English Foxhound

From Wikipedia, the free encyclopedia
Jump to: navigation, search
English Foxhound
English Foxhound portrait.jpg
Other names Foxhound
Country of origin Great Britain - England
Traits
Dog (Canis lupus familiaris)

The English Foxhound is one of the four foxhound breeds of dog. They are scent hounds, bred to hunt foxes by scent.

Description[edit]

Appearance[edit]

The English Foxhound is about 21-25 inches (53-64cm) tall to the withers, and weighs anywhere between 65-75 pounds (29-34kg), although some English Foxhounds bred for the show ring can be considerably bigger, with some males weighing over 100 pounds (45kg). The skull is wide and the muzzle is long. The legs are muscular, straight-boned, and the paws are rounded, almost cat-like.

Temperament[edit]

A pack of English Foxhounds

The English Foxhound is a pack hound, therefore, it gets along well with other dogs and enjoys human companionship. It gets along with horses, children, and other pets, as it is a gentle, social, and tolerant breed.

It is a very active breed that enjoys hunting foxes. Though it is faster than the American Foxhound, it has stamina and will run all day with very few breaks in between.

Health and lifespan[edit]

There are very few health problems in this breed. Occasionally seen are chronic hip dysplasia, renal disease, and epilepsy. The breed's lifespan is typically 10–13 years.

History[edit]

English Foxhound circa 1915.

The English Foxhound was created in the late 16th century, as a result of the perception of the depletion of deer in England. Nobles and Royalty had hunted deer for both food and sport, using the Deerhound or Staghound for this purpose. During the reign of Henry VIII, it was perceived that a new prey was needed, and the fox was selected. The English Foxhound was then created by a careful mixing of the Greyhound, for speed, the Fox Terrier, for hunting instinct, and the Bulldog, for tenacity in the hunt.

During the British Raj, English Foxhounds were imported to India for the purpose of jackal coursing,[1] though due to the comparatively hotter weather, they were rarely long lived.[2] Foxhounds were preferred for this purpose over greyhounds, as the former was not as fast, and could thus provide a longer, more sporting chase.[3]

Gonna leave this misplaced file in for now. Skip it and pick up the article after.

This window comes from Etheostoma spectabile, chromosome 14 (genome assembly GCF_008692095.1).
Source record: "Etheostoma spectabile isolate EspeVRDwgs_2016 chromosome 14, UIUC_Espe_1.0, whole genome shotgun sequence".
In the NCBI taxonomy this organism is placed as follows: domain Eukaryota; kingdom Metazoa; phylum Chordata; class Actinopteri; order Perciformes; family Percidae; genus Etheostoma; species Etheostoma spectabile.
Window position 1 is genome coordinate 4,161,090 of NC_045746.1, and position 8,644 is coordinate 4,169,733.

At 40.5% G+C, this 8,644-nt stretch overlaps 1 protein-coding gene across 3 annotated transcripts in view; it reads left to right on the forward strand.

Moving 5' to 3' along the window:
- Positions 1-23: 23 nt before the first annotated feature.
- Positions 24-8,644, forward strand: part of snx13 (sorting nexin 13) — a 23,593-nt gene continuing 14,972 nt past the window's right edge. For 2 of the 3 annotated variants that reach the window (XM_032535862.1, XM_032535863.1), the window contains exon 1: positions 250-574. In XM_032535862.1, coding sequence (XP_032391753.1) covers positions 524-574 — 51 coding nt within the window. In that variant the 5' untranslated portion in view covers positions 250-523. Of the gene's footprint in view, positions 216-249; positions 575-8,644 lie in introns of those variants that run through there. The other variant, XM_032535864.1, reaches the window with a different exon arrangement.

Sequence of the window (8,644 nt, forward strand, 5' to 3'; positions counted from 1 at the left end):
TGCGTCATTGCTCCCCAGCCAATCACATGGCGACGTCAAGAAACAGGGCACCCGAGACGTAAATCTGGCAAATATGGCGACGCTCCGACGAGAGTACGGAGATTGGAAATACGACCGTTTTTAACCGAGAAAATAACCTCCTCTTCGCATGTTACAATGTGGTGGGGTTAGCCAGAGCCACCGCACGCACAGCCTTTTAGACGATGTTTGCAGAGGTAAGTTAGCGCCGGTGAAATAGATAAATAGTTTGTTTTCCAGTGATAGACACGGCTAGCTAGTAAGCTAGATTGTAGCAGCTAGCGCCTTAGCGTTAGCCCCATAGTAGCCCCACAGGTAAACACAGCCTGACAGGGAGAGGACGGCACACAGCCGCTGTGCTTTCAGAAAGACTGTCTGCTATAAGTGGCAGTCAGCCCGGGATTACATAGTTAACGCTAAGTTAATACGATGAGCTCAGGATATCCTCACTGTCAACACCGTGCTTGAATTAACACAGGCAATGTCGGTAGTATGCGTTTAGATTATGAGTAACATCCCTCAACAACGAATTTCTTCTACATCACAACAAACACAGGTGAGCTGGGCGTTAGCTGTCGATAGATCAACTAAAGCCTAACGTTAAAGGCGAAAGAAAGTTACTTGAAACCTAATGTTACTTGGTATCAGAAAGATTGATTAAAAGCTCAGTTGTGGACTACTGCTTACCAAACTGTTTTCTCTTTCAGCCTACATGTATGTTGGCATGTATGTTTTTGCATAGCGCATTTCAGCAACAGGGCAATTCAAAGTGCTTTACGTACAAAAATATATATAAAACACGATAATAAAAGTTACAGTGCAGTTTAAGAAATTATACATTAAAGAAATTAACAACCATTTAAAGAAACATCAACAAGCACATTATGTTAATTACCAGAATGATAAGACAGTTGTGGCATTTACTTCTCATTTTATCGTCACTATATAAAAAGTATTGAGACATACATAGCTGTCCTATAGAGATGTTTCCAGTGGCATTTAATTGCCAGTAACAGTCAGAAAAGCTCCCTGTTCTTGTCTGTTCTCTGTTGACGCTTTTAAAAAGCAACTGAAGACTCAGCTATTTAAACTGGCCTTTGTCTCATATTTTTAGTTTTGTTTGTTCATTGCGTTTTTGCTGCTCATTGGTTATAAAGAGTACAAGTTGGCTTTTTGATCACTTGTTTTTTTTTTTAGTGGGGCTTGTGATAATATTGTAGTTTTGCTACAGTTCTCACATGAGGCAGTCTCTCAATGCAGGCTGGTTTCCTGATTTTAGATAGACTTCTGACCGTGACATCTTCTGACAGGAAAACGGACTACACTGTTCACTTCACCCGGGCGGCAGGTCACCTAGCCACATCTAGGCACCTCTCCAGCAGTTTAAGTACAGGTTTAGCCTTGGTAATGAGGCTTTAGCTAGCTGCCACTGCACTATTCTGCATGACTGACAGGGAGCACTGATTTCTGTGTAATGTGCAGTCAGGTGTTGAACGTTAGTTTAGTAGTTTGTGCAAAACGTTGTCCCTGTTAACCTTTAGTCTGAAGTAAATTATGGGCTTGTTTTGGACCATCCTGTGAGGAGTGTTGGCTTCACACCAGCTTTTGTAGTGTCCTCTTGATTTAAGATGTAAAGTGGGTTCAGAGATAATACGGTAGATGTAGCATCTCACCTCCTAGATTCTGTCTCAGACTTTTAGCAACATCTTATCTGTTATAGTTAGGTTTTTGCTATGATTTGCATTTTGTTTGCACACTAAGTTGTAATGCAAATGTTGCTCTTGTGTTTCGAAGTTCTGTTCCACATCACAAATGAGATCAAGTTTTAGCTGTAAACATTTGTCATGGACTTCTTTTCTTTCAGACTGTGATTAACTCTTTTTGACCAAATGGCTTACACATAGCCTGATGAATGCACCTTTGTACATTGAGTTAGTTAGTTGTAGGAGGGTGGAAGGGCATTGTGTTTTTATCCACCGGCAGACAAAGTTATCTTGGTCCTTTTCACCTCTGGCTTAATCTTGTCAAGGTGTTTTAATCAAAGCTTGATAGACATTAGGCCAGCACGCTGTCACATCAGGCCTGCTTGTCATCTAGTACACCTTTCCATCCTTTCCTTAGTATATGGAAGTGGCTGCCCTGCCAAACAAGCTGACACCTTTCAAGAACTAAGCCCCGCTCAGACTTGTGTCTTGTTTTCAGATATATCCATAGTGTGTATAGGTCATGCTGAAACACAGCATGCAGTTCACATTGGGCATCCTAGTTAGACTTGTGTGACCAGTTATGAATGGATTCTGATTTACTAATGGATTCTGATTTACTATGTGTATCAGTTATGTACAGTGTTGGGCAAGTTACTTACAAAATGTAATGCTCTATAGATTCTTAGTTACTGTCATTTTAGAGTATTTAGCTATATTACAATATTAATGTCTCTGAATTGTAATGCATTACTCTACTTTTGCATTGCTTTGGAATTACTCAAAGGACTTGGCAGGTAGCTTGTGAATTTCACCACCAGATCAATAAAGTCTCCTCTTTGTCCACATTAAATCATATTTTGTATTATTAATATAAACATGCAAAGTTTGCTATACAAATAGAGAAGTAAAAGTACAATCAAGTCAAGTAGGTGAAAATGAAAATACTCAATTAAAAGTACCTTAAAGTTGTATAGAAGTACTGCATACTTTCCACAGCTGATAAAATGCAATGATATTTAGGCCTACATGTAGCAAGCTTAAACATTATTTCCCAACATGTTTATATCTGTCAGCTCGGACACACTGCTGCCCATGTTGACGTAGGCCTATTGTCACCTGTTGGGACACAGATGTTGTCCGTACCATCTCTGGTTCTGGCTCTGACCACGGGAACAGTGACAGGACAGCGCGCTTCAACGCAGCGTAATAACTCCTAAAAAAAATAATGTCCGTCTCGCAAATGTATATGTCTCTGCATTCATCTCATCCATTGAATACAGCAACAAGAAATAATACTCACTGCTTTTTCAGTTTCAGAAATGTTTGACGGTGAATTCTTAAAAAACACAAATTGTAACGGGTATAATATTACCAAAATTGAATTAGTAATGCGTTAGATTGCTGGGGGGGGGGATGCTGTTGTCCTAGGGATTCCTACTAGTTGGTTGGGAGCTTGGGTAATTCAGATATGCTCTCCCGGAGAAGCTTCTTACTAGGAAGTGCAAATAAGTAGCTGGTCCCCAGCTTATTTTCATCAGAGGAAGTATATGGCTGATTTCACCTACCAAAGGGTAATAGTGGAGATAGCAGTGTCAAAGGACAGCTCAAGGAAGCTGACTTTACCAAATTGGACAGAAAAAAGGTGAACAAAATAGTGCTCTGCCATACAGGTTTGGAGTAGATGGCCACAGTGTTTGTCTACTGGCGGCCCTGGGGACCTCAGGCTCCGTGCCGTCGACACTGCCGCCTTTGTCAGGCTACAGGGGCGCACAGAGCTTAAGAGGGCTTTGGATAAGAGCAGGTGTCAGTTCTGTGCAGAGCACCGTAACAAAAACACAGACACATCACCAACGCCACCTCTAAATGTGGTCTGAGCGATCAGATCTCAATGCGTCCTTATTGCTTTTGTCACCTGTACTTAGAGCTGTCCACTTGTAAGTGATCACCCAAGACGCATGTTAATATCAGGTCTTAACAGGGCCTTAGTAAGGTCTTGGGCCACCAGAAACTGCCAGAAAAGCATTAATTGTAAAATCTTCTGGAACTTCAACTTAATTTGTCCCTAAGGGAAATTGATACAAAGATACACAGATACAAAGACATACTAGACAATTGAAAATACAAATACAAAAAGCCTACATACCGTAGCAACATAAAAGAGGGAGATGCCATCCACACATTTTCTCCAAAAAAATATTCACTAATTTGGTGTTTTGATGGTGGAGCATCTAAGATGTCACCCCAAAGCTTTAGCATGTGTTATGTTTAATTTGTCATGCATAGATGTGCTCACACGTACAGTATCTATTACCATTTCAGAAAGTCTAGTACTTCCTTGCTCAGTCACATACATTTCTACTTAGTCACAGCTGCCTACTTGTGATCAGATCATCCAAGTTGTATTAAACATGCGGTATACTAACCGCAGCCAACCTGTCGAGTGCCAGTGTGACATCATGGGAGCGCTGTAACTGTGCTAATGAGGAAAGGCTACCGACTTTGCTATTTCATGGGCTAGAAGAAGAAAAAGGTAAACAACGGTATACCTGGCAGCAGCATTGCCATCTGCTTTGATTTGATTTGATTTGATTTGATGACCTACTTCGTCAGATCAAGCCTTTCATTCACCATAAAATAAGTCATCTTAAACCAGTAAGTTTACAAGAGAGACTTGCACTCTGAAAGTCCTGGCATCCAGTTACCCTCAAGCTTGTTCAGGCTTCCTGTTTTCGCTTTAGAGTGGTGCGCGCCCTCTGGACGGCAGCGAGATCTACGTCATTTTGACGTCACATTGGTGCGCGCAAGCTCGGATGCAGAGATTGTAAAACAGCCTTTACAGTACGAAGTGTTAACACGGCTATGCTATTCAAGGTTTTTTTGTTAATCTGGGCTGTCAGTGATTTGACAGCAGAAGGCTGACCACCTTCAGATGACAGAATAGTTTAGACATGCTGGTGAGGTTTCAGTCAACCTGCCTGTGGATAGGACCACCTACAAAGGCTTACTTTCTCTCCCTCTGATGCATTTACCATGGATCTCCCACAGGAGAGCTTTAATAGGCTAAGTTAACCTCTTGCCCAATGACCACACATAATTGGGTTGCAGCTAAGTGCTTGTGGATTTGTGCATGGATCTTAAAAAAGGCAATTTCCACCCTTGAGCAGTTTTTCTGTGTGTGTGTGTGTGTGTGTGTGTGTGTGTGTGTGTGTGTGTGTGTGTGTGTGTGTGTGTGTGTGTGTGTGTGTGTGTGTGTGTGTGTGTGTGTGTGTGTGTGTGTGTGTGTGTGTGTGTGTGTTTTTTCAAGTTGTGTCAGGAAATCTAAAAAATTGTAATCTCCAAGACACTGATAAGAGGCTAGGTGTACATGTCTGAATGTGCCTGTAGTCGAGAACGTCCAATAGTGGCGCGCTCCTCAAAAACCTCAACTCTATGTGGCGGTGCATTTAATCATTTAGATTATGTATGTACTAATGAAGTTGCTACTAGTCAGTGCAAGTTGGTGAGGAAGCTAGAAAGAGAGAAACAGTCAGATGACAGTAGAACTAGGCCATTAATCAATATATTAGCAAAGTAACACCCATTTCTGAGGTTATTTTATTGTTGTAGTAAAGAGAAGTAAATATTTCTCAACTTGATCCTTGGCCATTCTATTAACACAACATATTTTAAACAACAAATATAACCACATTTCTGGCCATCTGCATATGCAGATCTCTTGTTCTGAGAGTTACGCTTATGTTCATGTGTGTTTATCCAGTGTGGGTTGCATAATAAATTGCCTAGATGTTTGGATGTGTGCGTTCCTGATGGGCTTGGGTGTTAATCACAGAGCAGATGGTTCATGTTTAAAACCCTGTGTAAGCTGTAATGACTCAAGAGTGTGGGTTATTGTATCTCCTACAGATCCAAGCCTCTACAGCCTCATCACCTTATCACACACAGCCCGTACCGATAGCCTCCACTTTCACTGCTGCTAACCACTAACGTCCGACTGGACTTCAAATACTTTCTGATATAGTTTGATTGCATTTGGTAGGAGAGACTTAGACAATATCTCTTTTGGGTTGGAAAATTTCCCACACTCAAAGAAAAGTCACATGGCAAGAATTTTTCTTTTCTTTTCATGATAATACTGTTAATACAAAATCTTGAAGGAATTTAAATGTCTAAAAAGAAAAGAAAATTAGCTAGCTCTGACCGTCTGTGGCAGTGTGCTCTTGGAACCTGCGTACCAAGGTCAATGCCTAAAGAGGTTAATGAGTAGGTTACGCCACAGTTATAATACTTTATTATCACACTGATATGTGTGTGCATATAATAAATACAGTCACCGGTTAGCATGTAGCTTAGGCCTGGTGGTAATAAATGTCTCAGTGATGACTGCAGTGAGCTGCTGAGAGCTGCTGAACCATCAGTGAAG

Studbooks for the English foxhound have been kept since the 18th century. Breeding lines and the work of people involved in breeding hounds is extremely important in the continual development of this working breed. Puppy shows are important events in the hunting calendar and allow the local hunt followers and visiting hound breeders examine the latest generation from the hound pack.

The hounds were meant to trail foxes and live around horses. They are still used for those purposes.

Exercise[edit]

The English Foxhound is a very energetic breed. It needs plenty of exercise. This breed needs area to run. If confined to a small area, the foxhound may become destructive. The apartment life is not one for the English Foxhound, but the breed can thrive in a suburban setting, given the proper exercise and attention.

References[edit]

  1. ^ Thirteen years among the wild beasts of India: their haunts and habits from personal observation with an account of the modes of capturing and taming elephants by George P. Sanderson, published by Asian Educational Services, 2000, ISBN 81-206-1464-X
  2. ^ The living animals of the world; a popular natural history with one thousand illustrations Volume 1: Mammals, by Cornish, C. J. (Charles John), 1858-1906; Selous, Frederick Courteney, 1851-1917; Johnston, Harry Hamilton, Sir, 1858-1927; Maxwell, Herbert, Sir, published by New York, Dodd, Mead and Company
  3. ^ A monograph of the canidae by St. George Mivart, F.R.S, published by Alere Flammam. 1890

External links[edit]